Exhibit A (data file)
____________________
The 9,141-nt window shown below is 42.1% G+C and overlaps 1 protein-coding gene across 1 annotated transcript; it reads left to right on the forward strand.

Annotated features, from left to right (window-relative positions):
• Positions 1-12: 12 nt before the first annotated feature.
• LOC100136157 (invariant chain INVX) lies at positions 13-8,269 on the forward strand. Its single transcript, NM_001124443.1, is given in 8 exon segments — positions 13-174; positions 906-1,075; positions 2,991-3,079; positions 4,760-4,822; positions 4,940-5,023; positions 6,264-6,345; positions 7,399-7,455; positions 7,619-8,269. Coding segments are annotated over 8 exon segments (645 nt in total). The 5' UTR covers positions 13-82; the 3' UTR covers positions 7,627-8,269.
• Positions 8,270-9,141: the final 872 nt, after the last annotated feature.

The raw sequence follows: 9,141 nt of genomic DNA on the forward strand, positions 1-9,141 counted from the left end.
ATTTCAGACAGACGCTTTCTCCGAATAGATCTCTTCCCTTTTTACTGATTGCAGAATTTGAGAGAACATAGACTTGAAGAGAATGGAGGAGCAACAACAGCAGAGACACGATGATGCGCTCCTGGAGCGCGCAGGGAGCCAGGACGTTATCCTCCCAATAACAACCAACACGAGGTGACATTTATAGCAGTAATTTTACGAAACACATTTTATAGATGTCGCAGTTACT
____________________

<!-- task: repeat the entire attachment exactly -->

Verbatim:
The 9,141-nt window shown below is 42.1% G+C and overlaps 1 protein-coding gene across 1 annotated transcript; it reads left to right on the forward strand.

Annotated features, from left to right (window-relative positions):
• Positions 1-12: 12 nt before the first annotated feature.
• LOC100136157 (invariant chain INVX) lies at positions 13-8,269 on the forward strand. Its single transcript, NM_001124443.1, is given in 8 exon segments — positions 13-174; positions 906-1,075; positions 2,991-3,079; positions 4,760-4,822; positions 4,940-5,023; positions 6,264-6,345; positions 7,399-7,455; positions 7,619-8,269. Coding segments are annotated over 8 exon segments (645 nt in total). The 5' UTR covers positions 13-82; the 3' UTR covers positions 7,627-8,269.
• Positions 8,270-9,141: the final 872 nt, after the last annotated feature.

The raw sequence follows: 9,141 nt of genomic DNA on the forward strand, positions 1-9,141 counted from the left end.
ATTTCAGACAGACGCTTTCTCCGAATAGATCTCTTCCCTTTTTACTGATTGCAGAATTTGAGAGAACATAGACTTGAAGAGAATGGAGGAGCAACAACAGCAGAGACACGATGATGCGCTCCTGGAGCGCGCAGGGAGCCAGGACGTTATCCTCCCAATAACAACCAACACGAGGTGACATTTATAGCAGTAATTTTACGAAACACATTTTATAGATGTCGCAGTTACT